Rossini — Overture to Il Signor Bruschino
You’ve heard his music everywhere, from Bugs Bunny to bath soap commercials to orchestra halls. The skipping, tinkling tunes of Rossini run through our heads like classic one-liners.
What is it about Rossini’s music that makes it so enduringly popular, more than 140 years after his death? Perhaps it is the ear-to-ear grin that shines through his every musical phrase. At his best, Rossini created diversionary music, the kind of stuff that’s made to lift the heart and lighten the load. Be it an aria, a march, a dance or a chorus, each of Rossini’s works glow with a giggling light-heartedness that is rarely heard elsewhere.
Indeed, when Rossini, late in life, finally penned a ‘serious’ work, he felt compelled to beg forgiveness from on high: “Dear God,” he scrawled in the score of his Petite Messe solonnelle, “Here it is, finished, this poor little Mass. Have I written sacred music or damned music? I was born for opera buffa (comic opera), you know it well! Little science, some heart, that’s all. Be blessed, then, and grant me a place in Paradise.”
Whether Rossini received his place in heaven, no mortal knows. But his musical creations have assured him worldly immortality.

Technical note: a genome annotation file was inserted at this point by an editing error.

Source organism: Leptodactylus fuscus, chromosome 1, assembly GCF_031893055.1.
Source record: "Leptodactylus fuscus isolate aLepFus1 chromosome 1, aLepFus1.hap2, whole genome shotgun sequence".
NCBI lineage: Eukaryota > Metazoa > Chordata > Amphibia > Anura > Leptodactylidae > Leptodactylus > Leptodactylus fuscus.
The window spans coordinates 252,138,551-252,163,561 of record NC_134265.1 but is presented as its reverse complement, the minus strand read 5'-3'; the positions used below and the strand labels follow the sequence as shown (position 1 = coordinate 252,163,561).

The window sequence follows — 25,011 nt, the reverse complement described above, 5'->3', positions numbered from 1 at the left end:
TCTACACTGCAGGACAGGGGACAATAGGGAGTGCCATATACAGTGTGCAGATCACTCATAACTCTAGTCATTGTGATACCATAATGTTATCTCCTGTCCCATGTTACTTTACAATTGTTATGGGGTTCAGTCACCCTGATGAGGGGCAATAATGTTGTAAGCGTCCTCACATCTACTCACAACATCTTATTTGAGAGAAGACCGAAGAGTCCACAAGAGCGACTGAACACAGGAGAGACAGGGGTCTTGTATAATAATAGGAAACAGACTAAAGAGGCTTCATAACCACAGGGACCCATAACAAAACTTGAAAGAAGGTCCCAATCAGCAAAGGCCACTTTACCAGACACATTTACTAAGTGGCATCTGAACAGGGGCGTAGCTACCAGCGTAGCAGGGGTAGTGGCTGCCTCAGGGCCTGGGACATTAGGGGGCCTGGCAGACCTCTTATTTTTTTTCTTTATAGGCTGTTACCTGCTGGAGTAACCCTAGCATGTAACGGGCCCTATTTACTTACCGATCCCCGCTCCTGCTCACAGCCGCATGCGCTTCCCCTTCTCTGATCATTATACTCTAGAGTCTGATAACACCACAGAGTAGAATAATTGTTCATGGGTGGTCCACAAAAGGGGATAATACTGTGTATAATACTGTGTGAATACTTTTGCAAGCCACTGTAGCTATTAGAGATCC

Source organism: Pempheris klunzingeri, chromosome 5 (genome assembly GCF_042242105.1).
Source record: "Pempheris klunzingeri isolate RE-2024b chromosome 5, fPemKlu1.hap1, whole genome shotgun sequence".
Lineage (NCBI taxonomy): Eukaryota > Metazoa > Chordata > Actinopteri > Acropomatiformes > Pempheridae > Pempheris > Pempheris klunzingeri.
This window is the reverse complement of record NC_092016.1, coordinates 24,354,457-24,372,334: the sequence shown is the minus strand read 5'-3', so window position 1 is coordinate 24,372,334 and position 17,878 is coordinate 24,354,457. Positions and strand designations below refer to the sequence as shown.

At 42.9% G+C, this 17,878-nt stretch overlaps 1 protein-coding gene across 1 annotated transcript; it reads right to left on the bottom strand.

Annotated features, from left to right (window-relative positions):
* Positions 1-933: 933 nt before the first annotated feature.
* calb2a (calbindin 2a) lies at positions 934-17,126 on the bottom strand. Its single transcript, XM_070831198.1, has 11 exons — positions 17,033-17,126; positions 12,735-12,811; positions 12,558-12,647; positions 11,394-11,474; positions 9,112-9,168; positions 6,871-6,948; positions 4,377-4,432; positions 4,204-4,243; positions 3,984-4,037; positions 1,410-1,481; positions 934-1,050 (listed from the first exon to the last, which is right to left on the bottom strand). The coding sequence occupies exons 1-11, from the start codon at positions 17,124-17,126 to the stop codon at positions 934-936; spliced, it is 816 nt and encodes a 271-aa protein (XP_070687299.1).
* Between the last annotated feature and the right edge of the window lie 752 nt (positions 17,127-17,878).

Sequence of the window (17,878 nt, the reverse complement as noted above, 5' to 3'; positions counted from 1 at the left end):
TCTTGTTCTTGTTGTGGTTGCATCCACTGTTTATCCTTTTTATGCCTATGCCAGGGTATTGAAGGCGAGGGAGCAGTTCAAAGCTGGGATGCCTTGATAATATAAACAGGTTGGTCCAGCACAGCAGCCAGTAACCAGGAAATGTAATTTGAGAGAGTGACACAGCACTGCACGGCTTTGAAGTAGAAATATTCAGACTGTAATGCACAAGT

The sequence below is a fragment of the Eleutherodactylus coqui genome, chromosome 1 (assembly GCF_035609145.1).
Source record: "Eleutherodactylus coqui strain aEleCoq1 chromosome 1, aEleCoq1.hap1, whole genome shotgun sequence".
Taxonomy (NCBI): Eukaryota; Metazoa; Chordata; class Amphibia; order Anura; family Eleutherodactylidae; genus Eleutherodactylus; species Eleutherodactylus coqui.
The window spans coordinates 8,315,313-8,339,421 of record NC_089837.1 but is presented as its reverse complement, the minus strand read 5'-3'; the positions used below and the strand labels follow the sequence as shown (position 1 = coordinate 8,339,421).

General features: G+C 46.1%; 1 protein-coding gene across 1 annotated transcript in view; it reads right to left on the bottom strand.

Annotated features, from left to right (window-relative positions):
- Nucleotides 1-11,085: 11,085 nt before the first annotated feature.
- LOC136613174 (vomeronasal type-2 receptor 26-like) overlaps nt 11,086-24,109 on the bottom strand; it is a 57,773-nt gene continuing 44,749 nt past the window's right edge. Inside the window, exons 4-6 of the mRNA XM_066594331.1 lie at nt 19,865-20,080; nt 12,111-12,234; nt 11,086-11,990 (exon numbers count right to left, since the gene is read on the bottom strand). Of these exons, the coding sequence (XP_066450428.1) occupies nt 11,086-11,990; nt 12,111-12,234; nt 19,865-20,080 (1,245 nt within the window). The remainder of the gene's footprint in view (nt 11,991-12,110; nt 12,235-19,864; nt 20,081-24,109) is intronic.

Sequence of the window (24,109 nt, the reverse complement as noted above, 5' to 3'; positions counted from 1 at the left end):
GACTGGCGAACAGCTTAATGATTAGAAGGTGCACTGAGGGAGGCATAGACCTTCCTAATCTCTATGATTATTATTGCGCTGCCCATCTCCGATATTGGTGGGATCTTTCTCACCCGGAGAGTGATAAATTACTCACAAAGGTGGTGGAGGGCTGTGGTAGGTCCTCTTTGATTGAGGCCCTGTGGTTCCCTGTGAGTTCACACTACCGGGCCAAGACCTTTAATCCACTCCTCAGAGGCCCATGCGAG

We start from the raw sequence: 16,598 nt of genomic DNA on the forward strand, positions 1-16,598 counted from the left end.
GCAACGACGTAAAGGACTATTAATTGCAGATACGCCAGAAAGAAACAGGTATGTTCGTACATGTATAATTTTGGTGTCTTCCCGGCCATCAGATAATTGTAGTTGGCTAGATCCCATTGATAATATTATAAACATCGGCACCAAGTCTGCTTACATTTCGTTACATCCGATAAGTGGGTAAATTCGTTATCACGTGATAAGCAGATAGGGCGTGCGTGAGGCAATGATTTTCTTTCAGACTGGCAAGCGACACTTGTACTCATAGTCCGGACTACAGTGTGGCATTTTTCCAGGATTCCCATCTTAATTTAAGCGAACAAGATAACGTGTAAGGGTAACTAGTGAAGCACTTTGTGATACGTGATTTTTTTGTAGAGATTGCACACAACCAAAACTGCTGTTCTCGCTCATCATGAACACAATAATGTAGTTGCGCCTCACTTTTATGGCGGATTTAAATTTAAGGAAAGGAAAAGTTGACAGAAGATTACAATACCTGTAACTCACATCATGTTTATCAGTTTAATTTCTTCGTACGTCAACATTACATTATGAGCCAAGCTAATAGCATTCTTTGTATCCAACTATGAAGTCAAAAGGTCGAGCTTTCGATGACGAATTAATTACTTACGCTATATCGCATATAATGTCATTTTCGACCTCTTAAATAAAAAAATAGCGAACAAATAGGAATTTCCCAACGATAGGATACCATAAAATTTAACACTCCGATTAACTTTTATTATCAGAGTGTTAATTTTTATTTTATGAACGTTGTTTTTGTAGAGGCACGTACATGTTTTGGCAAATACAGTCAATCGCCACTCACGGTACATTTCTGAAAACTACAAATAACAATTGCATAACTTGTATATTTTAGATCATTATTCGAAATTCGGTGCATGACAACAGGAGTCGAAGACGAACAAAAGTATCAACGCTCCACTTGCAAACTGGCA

During his lifetime, Rossini was almost entirely celebrated as a composer of operas, of which there were many. His first opera, “La cambiale di matrimonio” (The Marriage Contract), was performed when he was just 18 years old. Within three years, his name was virtually synonymous with Italian comic opera — both at home and abroad.
One of his first major successes came with “Il signor Bruschino, ossia Il figlio per azzardo” (Signor Bruschino, or The Accidental Son), which premiered in Venice in 1813. Though significantly shorter than most of his later operas, this one-act farce already displayed many of the compositional signatures for which Rossini would become known, starting with the brief and vigorous overture.
The overture is perhaps best-recognized by its signature trick: a repeating motif in which the second violins tap their bows on their music stands. Beyond that, this is quintessential Rossini: a little false bluster, a lot of levity, and a couple of thrilling crescendos to tie it all up.
Program notes provided by Joe Nickell